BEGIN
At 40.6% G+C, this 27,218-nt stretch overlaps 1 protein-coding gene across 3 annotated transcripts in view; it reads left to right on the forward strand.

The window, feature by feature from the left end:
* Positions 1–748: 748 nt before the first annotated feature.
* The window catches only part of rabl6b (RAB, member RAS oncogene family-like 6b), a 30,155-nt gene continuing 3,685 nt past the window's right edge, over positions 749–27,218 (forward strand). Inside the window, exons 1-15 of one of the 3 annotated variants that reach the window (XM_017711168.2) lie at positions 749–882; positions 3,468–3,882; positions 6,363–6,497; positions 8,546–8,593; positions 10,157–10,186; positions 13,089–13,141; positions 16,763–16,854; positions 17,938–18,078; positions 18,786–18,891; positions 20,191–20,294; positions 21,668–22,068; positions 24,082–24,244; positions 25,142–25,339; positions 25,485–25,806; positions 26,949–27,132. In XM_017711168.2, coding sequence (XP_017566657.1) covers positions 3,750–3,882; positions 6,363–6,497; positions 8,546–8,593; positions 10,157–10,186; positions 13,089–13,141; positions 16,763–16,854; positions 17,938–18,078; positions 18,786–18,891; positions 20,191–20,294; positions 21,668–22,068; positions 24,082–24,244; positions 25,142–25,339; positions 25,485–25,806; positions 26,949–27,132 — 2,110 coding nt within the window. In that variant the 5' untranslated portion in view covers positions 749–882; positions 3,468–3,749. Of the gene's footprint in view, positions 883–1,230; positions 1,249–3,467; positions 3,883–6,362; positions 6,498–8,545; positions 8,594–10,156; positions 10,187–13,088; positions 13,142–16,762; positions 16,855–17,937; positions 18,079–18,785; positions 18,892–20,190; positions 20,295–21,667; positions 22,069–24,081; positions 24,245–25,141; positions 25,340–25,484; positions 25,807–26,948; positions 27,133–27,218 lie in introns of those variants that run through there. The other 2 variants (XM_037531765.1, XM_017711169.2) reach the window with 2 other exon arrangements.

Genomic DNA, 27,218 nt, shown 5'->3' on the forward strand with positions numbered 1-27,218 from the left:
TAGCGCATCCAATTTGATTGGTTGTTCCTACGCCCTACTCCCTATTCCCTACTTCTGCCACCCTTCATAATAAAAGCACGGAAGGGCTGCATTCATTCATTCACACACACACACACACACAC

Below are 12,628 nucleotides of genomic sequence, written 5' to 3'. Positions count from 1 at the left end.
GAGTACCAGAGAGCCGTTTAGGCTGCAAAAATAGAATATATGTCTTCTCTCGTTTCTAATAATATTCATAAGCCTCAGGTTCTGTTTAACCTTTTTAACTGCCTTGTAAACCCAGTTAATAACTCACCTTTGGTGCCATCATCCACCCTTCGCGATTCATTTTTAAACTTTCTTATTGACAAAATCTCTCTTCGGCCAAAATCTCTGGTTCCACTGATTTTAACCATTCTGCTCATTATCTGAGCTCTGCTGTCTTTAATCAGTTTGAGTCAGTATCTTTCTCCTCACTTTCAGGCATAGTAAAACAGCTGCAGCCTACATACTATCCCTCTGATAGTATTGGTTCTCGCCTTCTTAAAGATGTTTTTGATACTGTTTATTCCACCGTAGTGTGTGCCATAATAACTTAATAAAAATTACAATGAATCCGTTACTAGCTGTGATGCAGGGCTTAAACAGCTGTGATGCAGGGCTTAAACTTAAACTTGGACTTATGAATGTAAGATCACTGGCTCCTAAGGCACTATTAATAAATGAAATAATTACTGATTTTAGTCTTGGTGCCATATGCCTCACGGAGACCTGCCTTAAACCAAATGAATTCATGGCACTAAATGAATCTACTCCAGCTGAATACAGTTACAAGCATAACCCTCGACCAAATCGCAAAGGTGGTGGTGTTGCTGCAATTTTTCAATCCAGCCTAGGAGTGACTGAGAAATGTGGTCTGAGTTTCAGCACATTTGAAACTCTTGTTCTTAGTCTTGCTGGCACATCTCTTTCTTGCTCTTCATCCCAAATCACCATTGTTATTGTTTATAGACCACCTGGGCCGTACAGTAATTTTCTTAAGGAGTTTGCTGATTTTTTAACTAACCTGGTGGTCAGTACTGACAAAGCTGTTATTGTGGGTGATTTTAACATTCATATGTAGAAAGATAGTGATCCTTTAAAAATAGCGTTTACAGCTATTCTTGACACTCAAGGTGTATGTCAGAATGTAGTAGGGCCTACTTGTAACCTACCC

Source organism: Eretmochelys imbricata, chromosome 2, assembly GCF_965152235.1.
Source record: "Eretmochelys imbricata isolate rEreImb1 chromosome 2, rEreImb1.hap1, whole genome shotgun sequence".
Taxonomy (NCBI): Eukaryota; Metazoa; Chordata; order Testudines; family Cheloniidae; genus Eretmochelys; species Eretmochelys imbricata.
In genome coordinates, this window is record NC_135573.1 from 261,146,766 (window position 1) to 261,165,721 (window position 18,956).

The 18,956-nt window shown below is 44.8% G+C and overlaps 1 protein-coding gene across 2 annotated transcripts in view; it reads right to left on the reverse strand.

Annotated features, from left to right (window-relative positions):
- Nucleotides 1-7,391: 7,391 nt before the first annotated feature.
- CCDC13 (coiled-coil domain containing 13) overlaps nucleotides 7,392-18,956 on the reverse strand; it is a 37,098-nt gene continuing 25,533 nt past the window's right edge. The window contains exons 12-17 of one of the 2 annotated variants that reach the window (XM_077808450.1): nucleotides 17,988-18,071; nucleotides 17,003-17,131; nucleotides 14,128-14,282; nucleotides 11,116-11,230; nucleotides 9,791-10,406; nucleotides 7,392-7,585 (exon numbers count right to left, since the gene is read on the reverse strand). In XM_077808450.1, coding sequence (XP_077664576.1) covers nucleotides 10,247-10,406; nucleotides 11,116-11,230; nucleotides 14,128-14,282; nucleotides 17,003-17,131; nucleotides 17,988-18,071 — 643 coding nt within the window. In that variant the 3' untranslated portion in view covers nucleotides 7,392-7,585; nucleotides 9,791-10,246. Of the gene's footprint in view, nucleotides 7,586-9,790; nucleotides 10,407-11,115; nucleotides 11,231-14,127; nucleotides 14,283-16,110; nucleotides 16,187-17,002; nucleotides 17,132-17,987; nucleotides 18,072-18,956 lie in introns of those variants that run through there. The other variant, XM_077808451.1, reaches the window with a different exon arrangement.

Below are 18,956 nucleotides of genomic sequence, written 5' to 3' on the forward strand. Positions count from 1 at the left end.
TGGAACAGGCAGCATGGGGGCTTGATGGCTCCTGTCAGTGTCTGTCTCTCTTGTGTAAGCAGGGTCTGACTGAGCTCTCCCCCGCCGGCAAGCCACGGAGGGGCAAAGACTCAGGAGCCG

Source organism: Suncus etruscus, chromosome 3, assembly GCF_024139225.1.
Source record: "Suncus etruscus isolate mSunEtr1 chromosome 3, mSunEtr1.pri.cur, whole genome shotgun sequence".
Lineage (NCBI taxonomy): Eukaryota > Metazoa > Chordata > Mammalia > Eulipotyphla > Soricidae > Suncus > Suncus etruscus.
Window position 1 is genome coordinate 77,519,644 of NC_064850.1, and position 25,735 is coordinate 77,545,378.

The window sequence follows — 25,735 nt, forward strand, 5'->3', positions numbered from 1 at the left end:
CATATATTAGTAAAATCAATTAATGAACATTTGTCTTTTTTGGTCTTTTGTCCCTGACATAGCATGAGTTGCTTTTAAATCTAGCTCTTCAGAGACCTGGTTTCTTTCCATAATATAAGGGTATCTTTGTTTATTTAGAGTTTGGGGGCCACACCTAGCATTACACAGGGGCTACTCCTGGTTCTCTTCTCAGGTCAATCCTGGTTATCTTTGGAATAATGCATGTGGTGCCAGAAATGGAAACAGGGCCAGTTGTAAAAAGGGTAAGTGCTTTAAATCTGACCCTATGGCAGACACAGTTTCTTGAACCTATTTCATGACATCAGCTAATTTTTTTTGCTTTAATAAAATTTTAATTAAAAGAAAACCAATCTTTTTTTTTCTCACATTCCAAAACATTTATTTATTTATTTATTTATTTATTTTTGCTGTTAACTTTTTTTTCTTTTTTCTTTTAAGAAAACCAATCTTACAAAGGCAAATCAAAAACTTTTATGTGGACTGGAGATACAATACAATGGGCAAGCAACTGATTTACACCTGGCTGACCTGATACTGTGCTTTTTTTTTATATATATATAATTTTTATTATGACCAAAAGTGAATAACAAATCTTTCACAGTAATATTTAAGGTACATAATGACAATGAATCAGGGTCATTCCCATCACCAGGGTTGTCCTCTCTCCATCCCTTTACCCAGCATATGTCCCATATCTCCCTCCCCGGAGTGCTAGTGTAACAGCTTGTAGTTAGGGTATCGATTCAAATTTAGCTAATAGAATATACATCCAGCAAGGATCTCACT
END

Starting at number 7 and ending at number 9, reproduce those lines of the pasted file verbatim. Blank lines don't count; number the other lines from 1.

Below are 12,628 nucleotides of genomic sequence, written 5' to 3'. Positions count from 1 at the left end.
GAGTACCAGAGAGCCGTTTAGGCTGCAAAAATAGAATATATGTCTTCTCTCGTTTCTAATAATATTCATAAGCCTCAGGTTCTGTTTAACCTTTTTAACTGCCTTGTAAACCCAGTTAATAACTCACCTTTGGTGCCATCATCCACCCTTCGCGATTCATTTTTAAACTTTCTTATTGACAAAATCTCTCTTCGGCCAAAATCTCTGGTTCCACTGATTTTAACCATTCTGCTCATTATCTGAGCTCTGCTGTCTTTAATCAGTTTGAGTCAGTATCTTTCTCCTCACTTTCAGGCATAGTAAAACAGCTGCAGCCTACATACTATCCCTCTGATAGTATTGGTTCTCGCCTTCTTAAAGATGTTTTTGATACTGTTTATTCCACCGTAGTGTGTGCCATAATAACTTAATAAAAATTACAATGAATCCGTTACTAGCTGTGATGCAGGGCTTAAACAGCTGTGATGCAGGGCTTAAACTTAAACTTGGACTTATGAATGTAAGATCACTGGCTCCTAAGGCACTATTAATAAATGAAATAATTACTGATTTTAGTCTTGGTGCCATATGCCTCACGGAGACCTGCCTTAAACCAAATGAATTCATGGCACTAAATGAATCTACTCCAGCTGAATACAGTTACAAGCATAACCCTCGACCAAATCGCAAAGGTGGTGGTGTTGCTGCAATTTTTCAATCCAGCCTAGGAGTGACTGAGAAATGTGGTCTGAGTTTCAGCACATTTGAAACTCTTGTTCTTAGTCTTGCTGGCACATCTCTTTCTTGCTCTTCATCCCAAATCACCATTGTTATTGTTTATAGACCACCTGGGCCGTACAGTAATTTTCTTAAGGAGTTTGCTGATTTTTTAACTAACCTGGTGGTCAGTACTGACAAAGCTGTTATTGTGGGTGATTTTAACATTCATATGTAGAAAGATAGTGATCCTTTAAAAATAGCGTTTACAGCTATTCTTGACACTCAAGGTGTATGTCAGAATGTAGTAGGGCCTACTTGTAACCTACCC

Source organism: Eretmochelys imbricata, chromosome 2, assembly GCF_965152235.1.